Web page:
Elected officials and others say the city’s homeless should not be blamed for any quality of life issues and claim the media is dehumanizing those who sleep on the streets.
The Women’s World Cup ticker-tape parade is over, but the celebrations continue.
UFT President Michael Mulgrew said he U.S. women’s soccer team exhibits a great work ethic and competitive spirit that can inspire student athletes — especially girls.
Saturday’s third annual march across the bridge was organized by the group Moms Demand Action for Gun Sense in America.
Commissioner Bratton said rape is too often not reported and urged victims to come forward.
Elected city officials gathered on the steps of City Hall this week calling for funding for city crossing guards.
Public Advocate Letitia James rallied parents, teachers and other education advocates, demanding more funding for public schools from Gov. Andrew Cuomo.
The City Hall Portraits Collection consists of more than 100 paintings of presidents, mayors, and military heroes from centuries past, something the mayor wants to change.
More protests were held Friday against the NYPD policing policies, in the wake of the grand jury decision in the apparent chokehold death of Eric Garner.
Protesters angry about the Eric Garner grand jury decision rallied outside City Hall Wednesday, demanding action against what they called brutality and racial disparities in policing.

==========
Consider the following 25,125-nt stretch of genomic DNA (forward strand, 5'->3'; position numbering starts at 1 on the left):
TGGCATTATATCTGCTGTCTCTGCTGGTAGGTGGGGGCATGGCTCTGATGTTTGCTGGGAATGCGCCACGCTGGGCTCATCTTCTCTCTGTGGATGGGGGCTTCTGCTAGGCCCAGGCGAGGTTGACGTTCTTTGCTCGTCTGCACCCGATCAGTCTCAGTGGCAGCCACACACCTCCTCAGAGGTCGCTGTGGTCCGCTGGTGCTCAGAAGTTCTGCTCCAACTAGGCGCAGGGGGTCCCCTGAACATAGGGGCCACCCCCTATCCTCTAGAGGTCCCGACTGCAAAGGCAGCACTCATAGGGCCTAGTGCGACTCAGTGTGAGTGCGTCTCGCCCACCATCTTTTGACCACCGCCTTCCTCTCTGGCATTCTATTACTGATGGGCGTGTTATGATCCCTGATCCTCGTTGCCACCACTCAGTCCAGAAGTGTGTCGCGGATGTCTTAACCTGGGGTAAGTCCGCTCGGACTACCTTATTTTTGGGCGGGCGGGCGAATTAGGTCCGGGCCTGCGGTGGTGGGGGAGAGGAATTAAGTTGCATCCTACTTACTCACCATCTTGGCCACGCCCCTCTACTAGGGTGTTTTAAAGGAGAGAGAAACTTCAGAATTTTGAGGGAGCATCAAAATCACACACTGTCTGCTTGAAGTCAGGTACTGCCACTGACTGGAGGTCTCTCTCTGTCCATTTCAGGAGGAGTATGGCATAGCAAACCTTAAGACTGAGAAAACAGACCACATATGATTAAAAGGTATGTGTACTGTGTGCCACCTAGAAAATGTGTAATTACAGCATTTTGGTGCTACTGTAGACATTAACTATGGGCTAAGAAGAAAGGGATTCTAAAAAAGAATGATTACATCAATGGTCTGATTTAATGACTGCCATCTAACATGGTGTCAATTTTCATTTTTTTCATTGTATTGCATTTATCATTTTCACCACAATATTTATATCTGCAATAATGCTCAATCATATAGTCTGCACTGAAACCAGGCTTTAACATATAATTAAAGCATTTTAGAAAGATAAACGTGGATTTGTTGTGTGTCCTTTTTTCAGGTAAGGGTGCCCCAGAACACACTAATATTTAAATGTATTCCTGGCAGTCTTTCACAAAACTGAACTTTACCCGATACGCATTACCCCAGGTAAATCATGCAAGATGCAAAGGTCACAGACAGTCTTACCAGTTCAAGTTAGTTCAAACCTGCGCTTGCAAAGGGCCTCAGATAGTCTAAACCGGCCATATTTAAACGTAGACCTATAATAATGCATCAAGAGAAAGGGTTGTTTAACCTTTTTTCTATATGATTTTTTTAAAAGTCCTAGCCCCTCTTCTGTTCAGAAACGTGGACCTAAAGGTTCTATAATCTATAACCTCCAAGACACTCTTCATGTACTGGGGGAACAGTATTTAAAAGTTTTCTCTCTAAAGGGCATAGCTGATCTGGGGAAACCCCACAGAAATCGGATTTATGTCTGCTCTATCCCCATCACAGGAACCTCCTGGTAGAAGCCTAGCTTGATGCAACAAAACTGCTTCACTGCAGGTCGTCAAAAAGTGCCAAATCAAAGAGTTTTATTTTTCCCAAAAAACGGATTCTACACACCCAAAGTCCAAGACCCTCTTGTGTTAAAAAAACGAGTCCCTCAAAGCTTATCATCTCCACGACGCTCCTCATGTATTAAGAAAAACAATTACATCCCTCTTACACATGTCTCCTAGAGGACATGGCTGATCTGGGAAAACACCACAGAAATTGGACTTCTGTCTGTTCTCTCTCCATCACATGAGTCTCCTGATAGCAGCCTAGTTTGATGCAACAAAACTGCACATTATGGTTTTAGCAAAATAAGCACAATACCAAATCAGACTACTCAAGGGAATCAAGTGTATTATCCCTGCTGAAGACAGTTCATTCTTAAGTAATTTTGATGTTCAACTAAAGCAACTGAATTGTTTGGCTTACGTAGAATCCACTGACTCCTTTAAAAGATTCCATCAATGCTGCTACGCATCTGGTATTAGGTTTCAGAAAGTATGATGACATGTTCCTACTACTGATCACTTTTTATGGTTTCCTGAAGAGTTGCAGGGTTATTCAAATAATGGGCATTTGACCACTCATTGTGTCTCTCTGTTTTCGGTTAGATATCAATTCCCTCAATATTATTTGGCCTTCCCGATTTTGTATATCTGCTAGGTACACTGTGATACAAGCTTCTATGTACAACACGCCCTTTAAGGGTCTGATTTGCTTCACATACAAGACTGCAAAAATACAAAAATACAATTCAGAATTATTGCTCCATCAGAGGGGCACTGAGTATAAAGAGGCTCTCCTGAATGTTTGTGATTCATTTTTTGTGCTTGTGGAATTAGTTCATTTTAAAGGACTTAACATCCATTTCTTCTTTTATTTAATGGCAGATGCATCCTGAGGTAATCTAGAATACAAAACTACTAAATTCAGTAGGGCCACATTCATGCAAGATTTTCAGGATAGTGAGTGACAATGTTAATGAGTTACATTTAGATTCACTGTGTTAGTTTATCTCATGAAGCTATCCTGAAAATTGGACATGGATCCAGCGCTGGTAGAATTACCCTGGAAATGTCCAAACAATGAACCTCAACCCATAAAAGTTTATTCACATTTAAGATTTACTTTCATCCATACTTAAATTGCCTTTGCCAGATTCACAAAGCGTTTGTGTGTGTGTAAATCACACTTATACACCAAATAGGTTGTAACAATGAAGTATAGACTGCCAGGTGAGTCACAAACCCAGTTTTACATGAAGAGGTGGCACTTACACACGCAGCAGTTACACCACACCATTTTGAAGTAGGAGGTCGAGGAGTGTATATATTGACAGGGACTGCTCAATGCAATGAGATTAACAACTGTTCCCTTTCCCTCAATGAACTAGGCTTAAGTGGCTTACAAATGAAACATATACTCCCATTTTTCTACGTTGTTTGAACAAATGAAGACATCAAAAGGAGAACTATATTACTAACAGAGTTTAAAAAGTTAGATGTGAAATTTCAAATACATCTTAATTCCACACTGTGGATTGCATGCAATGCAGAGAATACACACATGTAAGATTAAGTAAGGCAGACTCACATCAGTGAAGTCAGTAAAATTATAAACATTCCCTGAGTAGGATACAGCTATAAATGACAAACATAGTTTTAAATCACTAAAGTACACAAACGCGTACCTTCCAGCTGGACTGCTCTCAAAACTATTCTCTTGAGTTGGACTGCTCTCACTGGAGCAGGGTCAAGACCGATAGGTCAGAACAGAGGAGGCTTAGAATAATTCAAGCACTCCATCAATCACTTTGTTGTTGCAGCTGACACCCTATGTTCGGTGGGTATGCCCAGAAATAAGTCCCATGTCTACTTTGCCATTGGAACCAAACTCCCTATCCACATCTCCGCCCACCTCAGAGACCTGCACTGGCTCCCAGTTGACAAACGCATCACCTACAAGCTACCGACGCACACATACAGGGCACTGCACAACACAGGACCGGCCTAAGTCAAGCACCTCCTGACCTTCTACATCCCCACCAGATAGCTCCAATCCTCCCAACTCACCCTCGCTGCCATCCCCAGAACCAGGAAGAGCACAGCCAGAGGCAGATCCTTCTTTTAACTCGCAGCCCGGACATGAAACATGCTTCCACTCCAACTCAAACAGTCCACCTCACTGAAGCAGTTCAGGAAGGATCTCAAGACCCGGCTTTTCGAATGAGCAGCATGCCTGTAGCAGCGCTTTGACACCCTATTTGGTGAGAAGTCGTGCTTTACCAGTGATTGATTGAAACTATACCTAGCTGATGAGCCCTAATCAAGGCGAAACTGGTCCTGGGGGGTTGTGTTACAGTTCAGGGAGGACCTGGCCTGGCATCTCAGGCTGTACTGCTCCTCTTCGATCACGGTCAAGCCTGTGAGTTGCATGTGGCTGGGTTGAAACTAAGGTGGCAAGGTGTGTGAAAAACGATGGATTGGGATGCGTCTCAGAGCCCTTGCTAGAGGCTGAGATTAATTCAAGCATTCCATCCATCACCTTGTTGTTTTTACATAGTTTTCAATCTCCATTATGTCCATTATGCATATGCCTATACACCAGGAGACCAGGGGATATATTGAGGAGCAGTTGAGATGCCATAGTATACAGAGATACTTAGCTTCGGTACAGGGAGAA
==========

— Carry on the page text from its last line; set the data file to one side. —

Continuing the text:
Audio tapes released by New York City’s Department of Finance reveal the boyfriend of Rachel Noerdlinger, the chief of staff for Mayor Bill de Blasio’s wife, invoked Noerdlinger’s name when fighting parking tickets earlier this summer.
Rev. Al Sharpton offered an impassioned defense of his former aide whose prominent role at City Hall has come under intense scrutiny, claiming that the criticism has been fueled by a movement to curb his own influence with Mayor de Blasio.
Lynch is asking why those working in City Hall are not being held to the same standard.
Hundreds rallied Friday morning, angry that private bus companies that employed them laid them off and replaced them with less experienced workers with lower wages.
Just before 10 a.m. Monday, Newark police received a call from a male caller who didn’t identify himself but said four bombs were set to explode in the building at 11:09 a.m., the city said a statement.